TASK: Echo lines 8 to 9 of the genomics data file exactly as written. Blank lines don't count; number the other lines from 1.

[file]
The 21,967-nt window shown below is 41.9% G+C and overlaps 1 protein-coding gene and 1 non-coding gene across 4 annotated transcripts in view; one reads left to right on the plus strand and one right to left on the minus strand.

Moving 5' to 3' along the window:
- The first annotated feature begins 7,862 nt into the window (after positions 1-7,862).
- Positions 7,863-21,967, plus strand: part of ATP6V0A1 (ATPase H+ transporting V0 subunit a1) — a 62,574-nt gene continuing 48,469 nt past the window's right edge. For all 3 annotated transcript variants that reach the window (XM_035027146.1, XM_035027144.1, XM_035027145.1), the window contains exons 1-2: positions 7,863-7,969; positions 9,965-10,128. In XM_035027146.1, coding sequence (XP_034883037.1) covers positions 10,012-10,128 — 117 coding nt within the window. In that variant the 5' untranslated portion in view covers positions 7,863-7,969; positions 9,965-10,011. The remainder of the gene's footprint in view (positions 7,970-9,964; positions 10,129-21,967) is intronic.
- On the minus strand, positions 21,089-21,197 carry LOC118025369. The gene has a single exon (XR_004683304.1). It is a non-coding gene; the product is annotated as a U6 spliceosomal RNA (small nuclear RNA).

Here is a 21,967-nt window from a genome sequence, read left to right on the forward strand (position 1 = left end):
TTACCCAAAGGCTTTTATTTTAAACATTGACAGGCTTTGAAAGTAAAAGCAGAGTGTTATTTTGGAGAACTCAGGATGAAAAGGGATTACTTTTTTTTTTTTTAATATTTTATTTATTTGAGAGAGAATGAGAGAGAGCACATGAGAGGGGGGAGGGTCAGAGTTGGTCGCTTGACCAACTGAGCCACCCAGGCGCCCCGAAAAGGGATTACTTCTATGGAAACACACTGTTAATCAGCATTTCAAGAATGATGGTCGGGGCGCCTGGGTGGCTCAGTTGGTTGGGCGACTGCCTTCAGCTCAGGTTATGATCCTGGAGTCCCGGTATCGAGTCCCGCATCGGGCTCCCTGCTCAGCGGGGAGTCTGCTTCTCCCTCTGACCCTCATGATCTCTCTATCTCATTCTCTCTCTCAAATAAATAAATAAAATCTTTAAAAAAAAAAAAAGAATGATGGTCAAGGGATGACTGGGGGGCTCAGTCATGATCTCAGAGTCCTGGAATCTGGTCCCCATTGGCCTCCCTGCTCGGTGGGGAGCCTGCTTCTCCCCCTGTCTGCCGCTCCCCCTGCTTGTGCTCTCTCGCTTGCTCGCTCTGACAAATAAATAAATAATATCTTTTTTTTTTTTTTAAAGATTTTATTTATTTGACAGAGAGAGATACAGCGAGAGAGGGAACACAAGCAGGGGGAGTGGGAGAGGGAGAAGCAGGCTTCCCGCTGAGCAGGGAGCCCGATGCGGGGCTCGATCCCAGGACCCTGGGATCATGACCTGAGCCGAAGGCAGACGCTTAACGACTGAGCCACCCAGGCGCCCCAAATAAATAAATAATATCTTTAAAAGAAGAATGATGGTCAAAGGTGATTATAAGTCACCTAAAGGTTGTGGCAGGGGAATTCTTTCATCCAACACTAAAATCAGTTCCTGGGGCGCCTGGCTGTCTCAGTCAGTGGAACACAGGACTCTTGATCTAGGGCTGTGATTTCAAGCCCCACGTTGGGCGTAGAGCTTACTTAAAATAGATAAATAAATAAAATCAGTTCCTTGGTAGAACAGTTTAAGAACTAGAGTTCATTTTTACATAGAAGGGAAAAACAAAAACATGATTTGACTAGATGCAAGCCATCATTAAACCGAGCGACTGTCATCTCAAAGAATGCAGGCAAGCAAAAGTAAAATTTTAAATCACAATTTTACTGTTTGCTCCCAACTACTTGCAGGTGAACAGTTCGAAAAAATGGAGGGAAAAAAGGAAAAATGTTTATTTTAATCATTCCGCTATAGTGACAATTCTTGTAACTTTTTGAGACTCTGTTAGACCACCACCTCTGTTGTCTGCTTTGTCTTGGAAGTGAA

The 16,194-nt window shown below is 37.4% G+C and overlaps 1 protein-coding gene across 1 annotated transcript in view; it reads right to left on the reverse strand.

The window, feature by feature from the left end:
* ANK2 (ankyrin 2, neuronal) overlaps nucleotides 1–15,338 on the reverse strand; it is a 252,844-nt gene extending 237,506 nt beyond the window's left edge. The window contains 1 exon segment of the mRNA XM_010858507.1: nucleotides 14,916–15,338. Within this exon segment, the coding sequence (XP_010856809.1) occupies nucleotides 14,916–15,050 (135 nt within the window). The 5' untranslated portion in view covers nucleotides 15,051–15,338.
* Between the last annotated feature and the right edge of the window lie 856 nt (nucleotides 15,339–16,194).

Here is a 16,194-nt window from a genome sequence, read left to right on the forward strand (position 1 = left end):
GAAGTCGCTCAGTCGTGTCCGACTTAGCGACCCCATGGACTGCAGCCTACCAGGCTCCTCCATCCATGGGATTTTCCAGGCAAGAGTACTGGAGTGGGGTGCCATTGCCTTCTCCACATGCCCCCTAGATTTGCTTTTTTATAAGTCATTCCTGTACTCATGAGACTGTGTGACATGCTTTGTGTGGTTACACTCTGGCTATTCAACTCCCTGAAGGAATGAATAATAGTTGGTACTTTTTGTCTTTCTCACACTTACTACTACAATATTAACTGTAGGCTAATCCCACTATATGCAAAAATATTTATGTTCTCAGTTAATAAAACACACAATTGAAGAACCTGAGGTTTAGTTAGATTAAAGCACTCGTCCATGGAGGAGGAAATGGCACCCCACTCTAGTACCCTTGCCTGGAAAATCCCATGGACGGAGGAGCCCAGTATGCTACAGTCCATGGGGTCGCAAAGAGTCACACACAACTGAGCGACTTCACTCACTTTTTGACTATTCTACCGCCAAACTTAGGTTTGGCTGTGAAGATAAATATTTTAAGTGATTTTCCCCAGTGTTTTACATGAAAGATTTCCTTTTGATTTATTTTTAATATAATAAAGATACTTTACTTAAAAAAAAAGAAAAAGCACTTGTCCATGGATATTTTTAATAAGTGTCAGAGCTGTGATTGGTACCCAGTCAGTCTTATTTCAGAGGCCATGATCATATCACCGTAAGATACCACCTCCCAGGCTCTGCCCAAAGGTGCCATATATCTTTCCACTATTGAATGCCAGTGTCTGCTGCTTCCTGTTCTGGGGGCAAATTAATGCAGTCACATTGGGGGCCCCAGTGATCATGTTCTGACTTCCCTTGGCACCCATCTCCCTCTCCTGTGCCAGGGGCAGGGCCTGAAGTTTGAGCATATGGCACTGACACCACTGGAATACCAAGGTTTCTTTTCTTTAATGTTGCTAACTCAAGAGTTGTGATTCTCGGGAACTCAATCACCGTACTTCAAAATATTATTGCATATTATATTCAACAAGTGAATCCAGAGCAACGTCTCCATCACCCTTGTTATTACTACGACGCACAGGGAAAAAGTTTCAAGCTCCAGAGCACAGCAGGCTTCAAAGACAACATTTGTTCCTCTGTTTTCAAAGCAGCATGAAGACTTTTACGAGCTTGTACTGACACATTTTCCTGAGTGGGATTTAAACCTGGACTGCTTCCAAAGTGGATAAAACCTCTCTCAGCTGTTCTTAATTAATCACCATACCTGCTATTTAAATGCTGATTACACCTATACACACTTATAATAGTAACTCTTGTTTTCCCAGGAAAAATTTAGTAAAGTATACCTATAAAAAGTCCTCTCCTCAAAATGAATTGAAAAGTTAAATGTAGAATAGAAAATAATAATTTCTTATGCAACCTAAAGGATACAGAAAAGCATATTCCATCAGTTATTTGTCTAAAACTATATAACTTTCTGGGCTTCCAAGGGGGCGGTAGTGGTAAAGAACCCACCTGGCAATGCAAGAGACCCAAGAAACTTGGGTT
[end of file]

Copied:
The 16,194-nt window shown below is 37.4% G+C and overlaps 1 protein-coding gene across 1 annotated transcript in view; it reads right to left on the reverse strand.

The window, feature by feature from the left end: